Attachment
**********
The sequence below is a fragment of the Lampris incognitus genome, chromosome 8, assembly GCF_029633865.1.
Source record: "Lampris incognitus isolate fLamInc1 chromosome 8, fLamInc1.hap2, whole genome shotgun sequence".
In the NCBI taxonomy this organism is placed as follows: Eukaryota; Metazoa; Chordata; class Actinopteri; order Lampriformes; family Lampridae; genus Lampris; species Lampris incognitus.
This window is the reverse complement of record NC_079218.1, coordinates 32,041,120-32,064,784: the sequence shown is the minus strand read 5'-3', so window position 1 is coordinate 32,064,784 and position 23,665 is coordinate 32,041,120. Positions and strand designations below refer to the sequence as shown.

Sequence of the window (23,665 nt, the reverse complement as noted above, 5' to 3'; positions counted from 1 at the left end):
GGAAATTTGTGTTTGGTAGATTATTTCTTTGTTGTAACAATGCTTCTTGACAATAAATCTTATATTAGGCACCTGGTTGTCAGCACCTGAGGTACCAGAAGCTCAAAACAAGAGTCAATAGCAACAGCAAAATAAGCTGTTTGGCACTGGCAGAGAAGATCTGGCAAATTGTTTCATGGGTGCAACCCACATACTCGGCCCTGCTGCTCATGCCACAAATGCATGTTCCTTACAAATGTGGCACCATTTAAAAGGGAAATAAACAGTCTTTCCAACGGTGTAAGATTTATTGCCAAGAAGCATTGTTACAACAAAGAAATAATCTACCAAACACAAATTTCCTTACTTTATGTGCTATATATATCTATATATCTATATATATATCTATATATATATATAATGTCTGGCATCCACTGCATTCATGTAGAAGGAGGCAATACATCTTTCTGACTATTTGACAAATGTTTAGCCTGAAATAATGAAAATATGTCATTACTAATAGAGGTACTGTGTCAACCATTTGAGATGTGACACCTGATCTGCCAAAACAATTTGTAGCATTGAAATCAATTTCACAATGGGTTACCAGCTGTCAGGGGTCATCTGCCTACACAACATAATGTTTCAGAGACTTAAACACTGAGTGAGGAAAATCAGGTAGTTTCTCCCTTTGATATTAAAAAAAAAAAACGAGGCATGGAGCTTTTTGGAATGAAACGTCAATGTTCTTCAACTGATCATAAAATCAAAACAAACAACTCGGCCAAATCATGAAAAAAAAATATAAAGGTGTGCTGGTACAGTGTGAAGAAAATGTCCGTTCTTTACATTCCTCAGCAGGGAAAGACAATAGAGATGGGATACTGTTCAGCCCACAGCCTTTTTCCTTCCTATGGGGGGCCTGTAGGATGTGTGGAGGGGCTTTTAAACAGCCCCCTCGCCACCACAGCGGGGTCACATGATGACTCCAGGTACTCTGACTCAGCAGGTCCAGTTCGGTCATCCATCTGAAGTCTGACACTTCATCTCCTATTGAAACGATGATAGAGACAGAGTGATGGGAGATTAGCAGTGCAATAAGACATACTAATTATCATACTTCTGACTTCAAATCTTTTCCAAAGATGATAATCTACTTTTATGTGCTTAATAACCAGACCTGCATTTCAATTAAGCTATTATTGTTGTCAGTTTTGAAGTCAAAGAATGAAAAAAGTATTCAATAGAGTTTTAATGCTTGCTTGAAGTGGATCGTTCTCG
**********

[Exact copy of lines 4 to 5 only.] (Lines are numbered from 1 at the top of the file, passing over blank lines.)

This window is the reverse complement of record NC_079218.1, coordinates 32,041,120-32,064,784: the sequence shown is the minus strand read 5'-3', so window position 1 is coordinate 32,064,784 and position 23,665 is coordinate 32,041,120. Positions and strand designations below refer to the sequence as shown.

Sequence of the window (23,665 nt, the reverse complement as noted above, 5' to 3'; positions counted from 1 at the left end):